Background Obesity in RA patients has been associated with an increased risk of comorbidity, total joint replacement, pain, disability, high medical costs and impaired quality of life. One study has suggested that obese patients are less likely to reach remission, but the role of obesity treatment response is not well established.
Objectives To analyze the impact of obesity on RA disease activity in patients initiating their first biologic agent and compare the results from Switzerland and the US.
Methods We included all RA patients from a European (SCQM-RA) and a North-American (CORRONA) RA registry with available Body Mass Index (BMI) who initiate a biologic. Patients were categorized according to the WHO BMI categories as “underweight” (BMI < 18.5), “normal weight” (BMI ≥ 18.5, < 25), “overweight” (BMI ≥ 25, < 30), “obese-I” (BMI ≥ 30, < 35) and “obese-2” (BMI ≥ 35). The primary outcome was the proportion of patients reaching remission or low disease activity (LDA) at 1 year after initiation, based on DAS28 in SCQM, and on CDAI in CORRONA. A secondary outcome was drug retention. Patients who discontinued treatment before 12 months were assumed to be non-responders. Response rates were adjusted for potential confounders using logistic regression. Drug retention was analyzed using a Cox proportional hazard model, adjusting for potential confounders. CORRONA and SCQM were analyzed independently with similar models and results compared.
Results We identified 2707 patients in SCQM and 4633 patients in CORRONA initiating a first biologic with a clinical assessment at initiation and 1-year follow-up. The prevalence of obesity was higher in US than in Swiss patients (41% versus 16%). Remission rates adjusted for drug retention at 1 year were lower in obese patients compared to non-obese patients: In SCQM: 21% in obese versus 33% in normal weight patients. In CORRONA: 9.6% in obese-2, 11.8% in obese-1 versus 16.3% in normal weight patients. The adjusted odds ratio (OR) for remission at 1 year in obese patients were 0.6 (95% CI: 0.43 – 0.84) in SCQM and 0.54 (95% CI: 0.39 – 0.76) for obese-2 patients in CORRONA. The adjusted OR for LDA in obese patients were 0.62 (95% CI: 0.46 – 0.84) in SCQM and 0.8 (95% CI: 0.60 – 1.07) for obese-2 patients CORRONA. A “dose response” existed, with gradually lower likelihoods of remission or LDA in overweight, obese-1, and obese-2 patients. A similar trend existed for drug retention, with progressively higher hazards of discontinuation in overweight and obese patients: The hazard ratio (HR) for drug discontinuation in obese-2 patients was 1.21 (95%CI: 1.07 – 1.36) in CORRONA and 1.06 (0.77 – 1.46) in SCQM.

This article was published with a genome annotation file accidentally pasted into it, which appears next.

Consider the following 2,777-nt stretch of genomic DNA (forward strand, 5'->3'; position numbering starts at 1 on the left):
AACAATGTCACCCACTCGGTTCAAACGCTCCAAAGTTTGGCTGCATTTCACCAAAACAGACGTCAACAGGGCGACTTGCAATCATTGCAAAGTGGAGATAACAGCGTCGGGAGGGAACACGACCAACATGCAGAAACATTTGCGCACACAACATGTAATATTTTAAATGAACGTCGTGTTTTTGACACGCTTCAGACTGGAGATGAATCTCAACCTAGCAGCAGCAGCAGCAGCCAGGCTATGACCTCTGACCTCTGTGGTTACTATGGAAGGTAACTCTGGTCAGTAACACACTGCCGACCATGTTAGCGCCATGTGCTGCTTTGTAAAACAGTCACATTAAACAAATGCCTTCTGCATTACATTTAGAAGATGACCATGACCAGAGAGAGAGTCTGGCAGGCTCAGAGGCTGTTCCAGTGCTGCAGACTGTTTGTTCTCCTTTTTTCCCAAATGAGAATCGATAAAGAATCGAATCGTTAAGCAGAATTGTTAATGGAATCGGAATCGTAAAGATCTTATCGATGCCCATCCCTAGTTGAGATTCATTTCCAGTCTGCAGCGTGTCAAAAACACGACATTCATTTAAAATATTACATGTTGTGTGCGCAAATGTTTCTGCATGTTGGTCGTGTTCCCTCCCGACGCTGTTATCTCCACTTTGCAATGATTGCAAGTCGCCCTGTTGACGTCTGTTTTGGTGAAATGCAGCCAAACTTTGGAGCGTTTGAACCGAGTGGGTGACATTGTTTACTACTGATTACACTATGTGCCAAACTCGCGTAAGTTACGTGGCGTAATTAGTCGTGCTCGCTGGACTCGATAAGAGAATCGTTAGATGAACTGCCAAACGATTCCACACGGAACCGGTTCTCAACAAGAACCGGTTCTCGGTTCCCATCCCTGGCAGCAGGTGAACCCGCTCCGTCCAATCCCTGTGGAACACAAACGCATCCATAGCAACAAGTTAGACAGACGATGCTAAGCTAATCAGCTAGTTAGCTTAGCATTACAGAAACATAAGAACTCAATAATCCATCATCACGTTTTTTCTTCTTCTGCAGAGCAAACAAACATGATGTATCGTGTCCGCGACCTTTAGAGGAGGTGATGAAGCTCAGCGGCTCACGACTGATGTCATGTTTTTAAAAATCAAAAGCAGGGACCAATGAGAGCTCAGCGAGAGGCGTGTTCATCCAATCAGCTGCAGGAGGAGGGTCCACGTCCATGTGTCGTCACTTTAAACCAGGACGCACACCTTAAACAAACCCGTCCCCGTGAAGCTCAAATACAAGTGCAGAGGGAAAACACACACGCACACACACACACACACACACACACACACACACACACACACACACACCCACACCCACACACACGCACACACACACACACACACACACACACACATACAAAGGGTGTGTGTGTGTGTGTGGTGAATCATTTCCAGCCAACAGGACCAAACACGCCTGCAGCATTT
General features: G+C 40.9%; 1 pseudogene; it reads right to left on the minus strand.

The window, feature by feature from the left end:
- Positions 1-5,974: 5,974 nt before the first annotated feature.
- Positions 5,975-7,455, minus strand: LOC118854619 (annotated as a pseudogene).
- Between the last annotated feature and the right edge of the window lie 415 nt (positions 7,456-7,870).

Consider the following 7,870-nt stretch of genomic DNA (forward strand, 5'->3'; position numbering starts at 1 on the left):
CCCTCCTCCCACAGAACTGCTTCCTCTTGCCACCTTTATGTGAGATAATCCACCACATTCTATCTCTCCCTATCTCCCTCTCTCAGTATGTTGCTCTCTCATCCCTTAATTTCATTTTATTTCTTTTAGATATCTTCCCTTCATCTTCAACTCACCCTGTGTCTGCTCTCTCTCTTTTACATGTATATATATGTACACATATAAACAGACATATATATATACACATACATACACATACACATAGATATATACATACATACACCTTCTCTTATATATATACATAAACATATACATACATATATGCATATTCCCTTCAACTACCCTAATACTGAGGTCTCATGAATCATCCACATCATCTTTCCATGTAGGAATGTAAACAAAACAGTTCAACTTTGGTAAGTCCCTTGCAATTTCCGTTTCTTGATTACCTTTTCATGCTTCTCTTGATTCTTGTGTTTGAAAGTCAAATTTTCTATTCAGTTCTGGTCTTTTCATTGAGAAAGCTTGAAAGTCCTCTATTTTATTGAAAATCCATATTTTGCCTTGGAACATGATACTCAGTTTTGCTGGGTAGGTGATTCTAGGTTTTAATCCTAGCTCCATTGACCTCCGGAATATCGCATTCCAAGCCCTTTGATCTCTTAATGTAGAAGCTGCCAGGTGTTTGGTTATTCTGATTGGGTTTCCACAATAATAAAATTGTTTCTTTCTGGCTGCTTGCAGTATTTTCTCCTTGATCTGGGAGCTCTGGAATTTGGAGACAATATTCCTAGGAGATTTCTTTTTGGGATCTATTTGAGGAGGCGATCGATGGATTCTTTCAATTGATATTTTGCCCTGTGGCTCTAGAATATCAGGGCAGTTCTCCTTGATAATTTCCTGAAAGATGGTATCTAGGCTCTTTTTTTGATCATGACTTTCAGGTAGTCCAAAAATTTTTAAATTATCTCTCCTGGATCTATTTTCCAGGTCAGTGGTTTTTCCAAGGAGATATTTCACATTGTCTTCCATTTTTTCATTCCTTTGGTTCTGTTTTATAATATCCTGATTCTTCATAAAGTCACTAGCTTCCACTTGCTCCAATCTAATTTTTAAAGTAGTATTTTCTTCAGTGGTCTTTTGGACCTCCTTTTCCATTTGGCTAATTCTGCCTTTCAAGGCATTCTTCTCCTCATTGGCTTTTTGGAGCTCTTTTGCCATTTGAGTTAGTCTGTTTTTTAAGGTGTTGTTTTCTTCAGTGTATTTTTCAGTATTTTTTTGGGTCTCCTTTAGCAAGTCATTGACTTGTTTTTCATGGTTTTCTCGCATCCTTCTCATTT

Conclusions Overall, data from two different populations indicate that obesity is a risk factor for inferior response to biologic agents in patients with longstanding RA. It is uncertain whether this is explained by suboptimal dosing of these therapies in obese patients or by a true biologic effect of adipose tissue. We believe that this is the first report of comparison of obesity and response from a registry in Europe compared with the US.
Disclosure of Interest A. Finckh: None Declared, A. Scherer: None Declared, J. Kremer: None Declared, J. Greenberg Shareholder of: CORRONA, Consultant for: AstraZeneca, CORRONA, Novartis, Pfizer, A. Lubbeke: None Declared, H. Schwarz: None Declared, A. Rathbun: None Declared, C. Gabay: None Declared, G. Reed Employee of: CORRONA
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